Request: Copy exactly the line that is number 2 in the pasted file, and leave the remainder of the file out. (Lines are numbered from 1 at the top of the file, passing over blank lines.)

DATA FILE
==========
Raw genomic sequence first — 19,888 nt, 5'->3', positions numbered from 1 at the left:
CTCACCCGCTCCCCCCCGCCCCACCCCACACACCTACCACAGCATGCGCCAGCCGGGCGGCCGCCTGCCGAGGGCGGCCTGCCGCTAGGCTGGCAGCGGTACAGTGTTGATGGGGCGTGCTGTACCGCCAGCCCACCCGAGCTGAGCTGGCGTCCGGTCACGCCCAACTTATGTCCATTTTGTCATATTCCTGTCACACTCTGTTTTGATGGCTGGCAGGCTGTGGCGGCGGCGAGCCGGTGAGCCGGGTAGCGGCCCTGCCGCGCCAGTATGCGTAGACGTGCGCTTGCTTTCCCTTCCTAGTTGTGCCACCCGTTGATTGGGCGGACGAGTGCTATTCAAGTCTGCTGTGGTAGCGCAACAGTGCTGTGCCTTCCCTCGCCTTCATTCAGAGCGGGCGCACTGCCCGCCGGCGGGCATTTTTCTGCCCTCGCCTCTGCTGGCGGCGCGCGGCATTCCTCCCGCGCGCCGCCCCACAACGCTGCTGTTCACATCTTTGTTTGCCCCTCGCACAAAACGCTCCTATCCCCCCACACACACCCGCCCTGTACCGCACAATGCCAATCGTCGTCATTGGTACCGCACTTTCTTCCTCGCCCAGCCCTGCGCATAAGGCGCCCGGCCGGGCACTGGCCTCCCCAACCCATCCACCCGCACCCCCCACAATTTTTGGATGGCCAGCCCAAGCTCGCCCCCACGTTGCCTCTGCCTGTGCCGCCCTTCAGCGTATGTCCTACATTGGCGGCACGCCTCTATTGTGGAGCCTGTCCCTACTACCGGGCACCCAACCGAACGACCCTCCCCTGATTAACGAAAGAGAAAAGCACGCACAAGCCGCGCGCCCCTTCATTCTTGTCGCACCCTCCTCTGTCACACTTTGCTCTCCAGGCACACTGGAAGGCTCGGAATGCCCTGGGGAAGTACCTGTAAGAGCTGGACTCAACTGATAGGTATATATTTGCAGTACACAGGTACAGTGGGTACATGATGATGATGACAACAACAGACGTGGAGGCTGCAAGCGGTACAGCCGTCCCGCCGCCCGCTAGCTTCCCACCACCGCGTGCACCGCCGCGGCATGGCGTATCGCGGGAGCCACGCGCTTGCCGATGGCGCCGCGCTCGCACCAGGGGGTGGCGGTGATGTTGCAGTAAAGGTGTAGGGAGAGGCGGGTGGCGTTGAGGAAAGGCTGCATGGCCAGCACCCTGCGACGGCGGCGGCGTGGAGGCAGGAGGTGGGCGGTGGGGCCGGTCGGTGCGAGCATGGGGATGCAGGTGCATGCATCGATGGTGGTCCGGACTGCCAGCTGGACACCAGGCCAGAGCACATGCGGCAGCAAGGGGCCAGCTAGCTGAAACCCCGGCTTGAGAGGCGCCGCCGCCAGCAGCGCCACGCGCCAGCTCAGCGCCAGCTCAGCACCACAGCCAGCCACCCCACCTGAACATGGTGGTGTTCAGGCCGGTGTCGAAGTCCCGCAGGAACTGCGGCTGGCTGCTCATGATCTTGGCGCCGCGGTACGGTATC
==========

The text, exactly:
CTCACCCGCTCCCCCCCGCCCCACCCCACACACCTACCACAGCATGCGCCAGCCGGGCGGCCGCCTGCCGAGGGCGGCCTGCCGCTAGGCTGGCAGCGGTACAGTGTTGATGGGGCGTGCTGTACCGCCAGCCCACCCGAGCTGAGCTGGCGTCCGGTCACGCCCAACTTATGTCCATTTTGTCATATTCCTGTCACACTCTGTTTTGATGGCTGGCAGGCTGTGGCGGCGGCGAGCCGGTGAGCCGGGTAGCGGCCCTGCCGCGCCAGTATGCGTAGACGTGCGCTTGCTTTCCCTTCCTAGTTGTGCCACCCGTTGATTGGGCGGACGAGTGCTATTCAAGTCTGCTGTGGTAGCGCAACAGTGCTGTGCCTTCCCTCGCCTTCATTCAGAGCGGGCGCACTGCCCGCCGGCGGGCATTTTTCTGCCCTCGCCTCTGCTGGCGGCGCGCGGCATTCCTCCCGCGCGCCGCCCCACAACGCTGCTGTTCACATCTTTGTTTGCCCCTCGCACAAAACGCTCCTATCCCCCCACACACACCCGCCCTGTACCGCACAATGCCAATCGTCGTCATTGGTACCGCACTTTCTTCCTCGCCCAGCCCTGCGCATAAGGCGCCCGGCCGGGCACTGGCCTCCCCAACCCATCCACCCGCACCCCCCACAATTTTTGGATGGCCAGCCCAAGCTCGCCCCCACGTTGCCTCTGCCTGTGCCGCCCTTCAGCGTATGTCCTACATTGGCGGCACGCCTCTATTGTGGAGCCTGTCCCTACTACCGGGCACCCAACCGAACGACCCTCCCCTGATTAACGAAAGAGAAAAGCACGCACAAGCCGCGCGCCCCTTCATTCTTGTCGCACCCTCCTCTGTCACACTTTGCTCTCCAGGCACACTGGAAGGCTCGGAATGCCCTGGGGAAGTACCTGTAAGAGCTGGACTCAACTGATAGGTATATATTTGCAGTACACAGGTACAGTGGGTACATGATGATGATGACAACAACAGACGTGGAGGCTGCAAGCGGTACAGCCGTCCCGCCGCCCGCTAGCTTCCCACCACCGCGTGCACCGCCGCGGCATGGCGTATCGCGGGAGCCACGCGCTTGCCGATGGCGCCGCGCTCGCACCAGGGGGTGGCGGTGATGTTGCAGTAAAGGTGTAGGGAGAGGCGGGTGGCGTTGAGGAAAGGCTGCATGGCCAGCACCCTGCGACGGCGGCGGCGTGGAGGCAGGAGGTGGGCGGTGGGGCCGGTCGGTGCGAGCATGGGGATGCAGGTGCATGCATCGATGGTGGTCCGGACTGCCAGCTGGACACCAGGCCAGAGCACATGCGGCAGCAAGGGGCCAGCTAGCTGAAACCCCGGCTTGAGAGGCGCCGCCGCCAGCAGCGCCACGCGCCAGCTCAGCGCCAGCTCAGCACCACAGCCAGCCACCCCACCTGAACATGGTGGTGTTCAGGCCGGTGTCGAAGTCCCGCAGGAACTGCGGCTGGCTGCTCATGATCTTGGCGCCGCGGTACGGTATC